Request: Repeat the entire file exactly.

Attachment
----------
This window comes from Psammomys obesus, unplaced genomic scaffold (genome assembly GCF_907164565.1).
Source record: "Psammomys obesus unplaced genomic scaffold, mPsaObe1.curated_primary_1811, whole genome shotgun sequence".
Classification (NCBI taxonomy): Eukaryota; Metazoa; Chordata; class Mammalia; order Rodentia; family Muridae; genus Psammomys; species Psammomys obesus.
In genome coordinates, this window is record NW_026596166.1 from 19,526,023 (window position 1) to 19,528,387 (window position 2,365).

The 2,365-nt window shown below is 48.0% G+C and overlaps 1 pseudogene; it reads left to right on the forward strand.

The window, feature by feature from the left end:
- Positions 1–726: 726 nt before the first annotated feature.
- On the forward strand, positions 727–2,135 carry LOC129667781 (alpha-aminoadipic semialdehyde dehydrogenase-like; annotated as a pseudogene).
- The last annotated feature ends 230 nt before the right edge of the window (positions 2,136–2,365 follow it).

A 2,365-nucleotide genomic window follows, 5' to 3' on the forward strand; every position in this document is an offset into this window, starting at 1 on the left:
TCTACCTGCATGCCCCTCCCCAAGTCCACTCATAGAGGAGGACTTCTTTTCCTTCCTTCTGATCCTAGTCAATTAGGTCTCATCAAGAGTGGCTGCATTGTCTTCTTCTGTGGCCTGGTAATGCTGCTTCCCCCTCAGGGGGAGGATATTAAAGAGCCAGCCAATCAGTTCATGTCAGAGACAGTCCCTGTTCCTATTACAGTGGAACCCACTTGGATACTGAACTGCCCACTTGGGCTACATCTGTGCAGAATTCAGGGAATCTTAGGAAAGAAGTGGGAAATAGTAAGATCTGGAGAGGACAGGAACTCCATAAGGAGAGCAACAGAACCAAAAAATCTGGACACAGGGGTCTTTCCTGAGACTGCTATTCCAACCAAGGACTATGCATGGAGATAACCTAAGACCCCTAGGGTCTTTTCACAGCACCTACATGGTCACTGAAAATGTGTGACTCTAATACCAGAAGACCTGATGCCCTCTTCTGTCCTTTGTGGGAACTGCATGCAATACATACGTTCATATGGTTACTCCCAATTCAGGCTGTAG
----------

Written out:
This window comes from Psammomys obesus, unplaced genomic scaffold (genome assembly GCF_907164565.1).
Source record: "Psammomys obesus unplaced genomic scaffold, mPsaObe1.curated_primary_1811, whole genome shotgun sequence".
Classification (NCBI taxonomy): Eukaryota; Metazoa; Chordata; class Mammalia; order Rodentia; family Muridae; genus Psammomys; species Psammomys obesus.
In genome coordinates, this window is record NW_026596166.1 from 19,526,023 (window position 1) to 19,528,387 (window position 2,365).

The 2,365-nt window shown below is 48.0% G+C and overlaps 1 pseudogene; it reads left to right on the forward strand.

The window, feature by feature from the left end:
- Positions 1–726: 726 nt before the first annotated feature.
- On the forward strand, positions 727–2,135 carry LOC129667781 (alpha-aminoadipic semialdehyde dehydrogenase-like; annotated as a pseudogene).
- The last annotated feature ends 230 nt before the right edge of the window (positions 2,136–2,365 follow it).

A 2,365-nucleotide genomic window follows, 5' to 3' on the forward strand; every position in this document is an offset into this window, starting at 1 on the left:
TCTACCTGCATGCCCCTCCCCAAGTCCACTCATAGAGGAGGACTTCTTTTCCTTCCTTCTGATCCTAGTCAATTAGGTCTCATCAAGAGTGGCTGCATTGTCTTCTTCTGTGGCCTGGTAATGCTGCTTCCCCCTCAGGGGGAGGATATTAAAGAGCCAGCCAATCAGTTCATGTCAGAGACAGTCCCTGTTCCTATTACAGTGGAACCCACTTGGATACTGAACTGCCCACTTGGGCTACATCTGTGCAGAATTCAGGGAATCTTAGGAAAGAAGTGGGAAATAGTAAGATCTGGAGAGGACAGGAACTCCATAAGGAGAGCAACAGAACCAAAAAATCTGGACACAGGGGTCTTTCCTGAGACTGCTATTCCAACCAAGGACTATGCATGGAGATAACCTAAGACCCCTAGGGTCTTTTCACAGCACCTACATGGTCACTGAAAATGTGTGACTCTAATACCAGAAGACCTGATGCCCTCTTCTGTCCTTTGTGGGAACTGCATGCAATACATACGTTCATATGGTTACTCCCAATTCAGGCTGTAG